Bittersweet Memories as D-Day Veterans 'Come Home'

Bittersweet Memories as D-Day Veterans 'Come Home'

British World War II veterans visit the war cemetery of Ranville, northwestern France, on June 4, 2014.

Bayeux, France:  "It's wonderful as an old man of 91 - it's like coming home."

As he was pushed in his wheelchair through the white grave stones of the Commonwealth war cemetery in Bayeux, Australian Bob Cowper was transported seven decades back in time.

Returning to Normandy for the first time since taking part in the D-Day invasion, the former night fighter pilot found his mind flooding with bittersweet memories of flying over the landing beaches on June 6, 1944.

At the end of a day when, in Barack Obama's words, "blood soaked the water and bombs broke the sky," Cowper and a Royal Australian Air Force comrade climbed into their Mosquito fighter plane and headed for northern France.

Their mission was to spot German aircraft and ensure they could not target Allied ground troops advancing from the beaches below.

"We shot down quite a lot of German bombers, and all the ones we shot down were big bombers carrying radio controlled bombs, so I think we made a good contribution," Cowper told AFP as he waited for Britain's Queen Elizabeth II to arrive at the cemetery.

"We saw all the build-up in the day. The sea was covered with ships, and there was a roaring of the planes in the air.

"Looking down, even though we were making a contribution, I remember feeling empathy for all the poor buggers fighting on the ground."

Bedecked in a lime green coat and matching hat, Queen Elizabeth joined her son Prince Charles shortly afterwards for a solemn tribute to those "poor buggers."

- 'We will remember them' -

Standing between Charles and French Prime Minister Manuel Valls, the monarch appeared lost in her own recollections as a veteran recited the Ode of Remembrance in front of the memorial to the 1,800 Commonwealth troops known to have died in Normandy who have no graves.

"They shall grow not old, as we that are left grow old.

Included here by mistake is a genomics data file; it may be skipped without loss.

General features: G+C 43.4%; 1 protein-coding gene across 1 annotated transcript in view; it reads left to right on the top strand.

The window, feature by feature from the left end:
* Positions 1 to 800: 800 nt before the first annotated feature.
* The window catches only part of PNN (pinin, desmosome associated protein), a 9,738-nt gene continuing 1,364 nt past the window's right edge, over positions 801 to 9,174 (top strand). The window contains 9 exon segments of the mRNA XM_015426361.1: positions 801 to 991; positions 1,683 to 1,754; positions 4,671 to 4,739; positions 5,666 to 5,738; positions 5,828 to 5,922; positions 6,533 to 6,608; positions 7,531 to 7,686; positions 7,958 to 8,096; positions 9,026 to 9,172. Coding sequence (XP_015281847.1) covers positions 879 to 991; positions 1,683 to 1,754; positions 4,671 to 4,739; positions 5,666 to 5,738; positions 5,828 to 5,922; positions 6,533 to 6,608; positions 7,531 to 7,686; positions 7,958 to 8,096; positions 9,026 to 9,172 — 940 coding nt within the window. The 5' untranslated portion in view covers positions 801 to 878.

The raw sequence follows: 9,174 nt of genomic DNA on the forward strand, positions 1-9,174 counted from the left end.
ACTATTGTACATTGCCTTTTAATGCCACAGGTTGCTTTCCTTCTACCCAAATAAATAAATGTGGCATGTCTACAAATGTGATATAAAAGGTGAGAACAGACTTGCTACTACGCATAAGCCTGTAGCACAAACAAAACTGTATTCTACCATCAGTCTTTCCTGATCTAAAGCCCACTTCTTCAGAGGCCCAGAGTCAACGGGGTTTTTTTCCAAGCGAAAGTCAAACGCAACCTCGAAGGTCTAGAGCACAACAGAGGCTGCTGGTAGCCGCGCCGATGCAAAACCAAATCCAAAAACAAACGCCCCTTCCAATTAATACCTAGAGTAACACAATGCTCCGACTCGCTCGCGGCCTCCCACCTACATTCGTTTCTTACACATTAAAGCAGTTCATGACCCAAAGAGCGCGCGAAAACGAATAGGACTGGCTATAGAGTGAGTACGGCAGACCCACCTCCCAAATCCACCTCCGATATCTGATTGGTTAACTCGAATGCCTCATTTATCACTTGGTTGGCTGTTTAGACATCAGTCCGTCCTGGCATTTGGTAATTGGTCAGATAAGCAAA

Age shall not weary them, nor the years condemn.

At the going down of the sun and in the morning, we will remember them."

Charles saluted as The Last Post was played and then it was time for a moment of silence during which the representatives of some 50 veterans organisations held up their standards.

The ceremony concluded with wreaths being laid by, among others Australian Prime Minister Tony Abott and New Zealand Governor General Jerry Mateparaeheir.

In keeping with the warm tone of the proceedings, whatever security was in place was extremely discreet. As the queen and Prince Philip walked slowly out of the cemetery they were surrounded by members of the public, most of them brandishing smartphones.

The queen, 88, and her 92-year-old husband are trimming back their public engagements and had opted to start her day at the cemetery, leaving Charles to represent her at an earlier service in Bayeux cathedral.

British veteran Ken Godfrey, a year her senior, managed to attend both events, even opting to walk the mile (1.6km) from the cathedral to the cemetery that is home to more than 4,600 graves of soldiers from 11 countries, including 466 from Germany.

Setting off at a brisk pace, he kept it up despite the steep incline.

As he walked, his medals clinking, hundreds of people lining the route applauded him, shouting out "Thank you", "Bravo", and "Merci".

He smiled, saluted and applauded back before taking one woman's hand and giving it a gallant kiss.

Godfrey was with 49th West Riding Infantry Division and arrived in Normandy shortly after D-Day.

"My main memory is wading through the sea with water up to my chest," he told AFP. "But I don't like to talk about the fighting. If people ask, I just say we had a hairy time. But I'm lucky that I survived."

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